All that being said, this novel is certainly a counterpoint to Margaret Atwood’s The handmaid’s tale. It was very odd to be reading both of these at the same time.

 

Recommended?: Not unless you love soap operas and/or The real housewives of [insert major city]. On GoodReads, there’s lots of love vs. hate (or more fairly apathy) for this book so most readers probably should skip it. If you just want a read that is pretty good, with an all-out party-hard, sleep-it-off-before-work drama then as they say in the restaurant biz: “Pick up!”

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Read: The handmaid’s tale by Margaret Atwood

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The handmaid’s tale has received renewed attention during the past few months, not only in relation to U.S politics but also since Hulu made an adaptation of the novel. Having not read Margaret Atwood yet, despite her being on my to-read list for years, now seeing the perfect time to do so. While excellent, The handmaid’s tale is also terrifying in its premise.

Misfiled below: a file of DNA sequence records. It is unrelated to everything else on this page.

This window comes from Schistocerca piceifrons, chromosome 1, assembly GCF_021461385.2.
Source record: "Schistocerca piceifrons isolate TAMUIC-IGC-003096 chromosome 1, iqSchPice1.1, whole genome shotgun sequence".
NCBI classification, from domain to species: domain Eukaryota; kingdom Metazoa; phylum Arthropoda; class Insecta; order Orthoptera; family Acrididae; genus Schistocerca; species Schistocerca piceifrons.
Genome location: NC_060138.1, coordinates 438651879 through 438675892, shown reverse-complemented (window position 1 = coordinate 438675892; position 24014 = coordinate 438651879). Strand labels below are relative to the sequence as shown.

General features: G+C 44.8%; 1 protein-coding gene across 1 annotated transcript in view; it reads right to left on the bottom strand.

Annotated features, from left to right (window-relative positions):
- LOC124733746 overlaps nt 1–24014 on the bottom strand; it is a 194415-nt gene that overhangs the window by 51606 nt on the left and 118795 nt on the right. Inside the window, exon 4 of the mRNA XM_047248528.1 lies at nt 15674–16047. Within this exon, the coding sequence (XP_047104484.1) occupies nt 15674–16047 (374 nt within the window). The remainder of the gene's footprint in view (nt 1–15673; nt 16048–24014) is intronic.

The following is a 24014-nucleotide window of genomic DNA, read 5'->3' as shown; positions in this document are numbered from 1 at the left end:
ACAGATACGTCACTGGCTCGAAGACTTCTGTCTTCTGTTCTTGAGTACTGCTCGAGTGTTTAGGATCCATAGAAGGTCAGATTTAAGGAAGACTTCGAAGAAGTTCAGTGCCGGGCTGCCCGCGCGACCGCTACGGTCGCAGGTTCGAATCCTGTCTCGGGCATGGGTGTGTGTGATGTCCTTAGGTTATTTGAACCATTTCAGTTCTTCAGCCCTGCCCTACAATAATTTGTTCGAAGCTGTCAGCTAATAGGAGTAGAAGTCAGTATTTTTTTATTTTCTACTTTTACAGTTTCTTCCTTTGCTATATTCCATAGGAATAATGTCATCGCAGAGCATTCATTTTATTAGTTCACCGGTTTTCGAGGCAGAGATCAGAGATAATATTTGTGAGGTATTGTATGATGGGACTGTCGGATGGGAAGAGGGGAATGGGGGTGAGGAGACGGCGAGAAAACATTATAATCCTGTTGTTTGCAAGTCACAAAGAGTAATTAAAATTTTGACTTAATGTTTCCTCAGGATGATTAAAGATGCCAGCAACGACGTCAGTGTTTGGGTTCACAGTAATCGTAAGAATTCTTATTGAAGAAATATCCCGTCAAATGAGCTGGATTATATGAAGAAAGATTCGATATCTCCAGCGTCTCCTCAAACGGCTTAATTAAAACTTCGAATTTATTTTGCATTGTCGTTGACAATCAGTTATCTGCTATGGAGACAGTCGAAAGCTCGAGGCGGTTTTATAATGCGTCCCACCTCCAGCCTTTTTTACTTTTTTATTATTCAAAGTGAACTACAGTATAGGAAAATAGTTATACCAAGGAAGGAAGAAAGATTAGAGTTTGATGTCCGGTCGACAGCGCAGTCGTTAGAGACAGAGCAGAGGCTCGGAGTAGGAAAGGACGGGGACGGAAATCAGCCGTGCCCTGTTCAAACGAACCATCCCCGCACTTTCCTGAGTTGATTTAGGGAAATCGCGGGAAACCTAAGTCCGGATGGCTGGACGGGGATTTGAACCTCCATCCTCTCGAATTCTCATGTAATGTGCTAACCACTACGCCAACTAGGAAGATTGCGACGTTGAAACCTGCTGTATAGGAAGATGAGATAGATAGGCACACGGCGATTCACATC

While set in the not-too-far-off-future, although the US is now the Republic of Gilead and much has changed in society. Women are no longer their own agents–they have limited rights and are entirely controlled by men. All are sorted into a handful of roles based on the imposed class structure: wives, handmaids, Aunts (teachers/trainers of handmaids), Marthas (servants), econowives (of low-ranking men), unwomen (infertile laborers), and Jezebels (pleasure women). If a wife cannot bear her own children, which is difficult after the government released a detrimental toxin, a fertile handmaid is assigned to the wife and each month they conduct a joint ceremony for the handmaid to conceive on the wife’s behalf with her husband. Any resulting child becomes the wife’s and the handmaid is sent to another house to try her luck again a producing another heir for another family in need. Somewhat like a surrogate but to a whole new creepy level, especially since the handmaid sits alone in her room all day with nothing to do until she is needed once a month except for her daily walks to the market to gather specific items for the household and even on those she is accompanied by another handmaid. Life is boring yet terrifying at the same time because if a handmaid steps out of line or offends, she can be sent to another house, sentenced to death, or shipped off to the manual labor camps.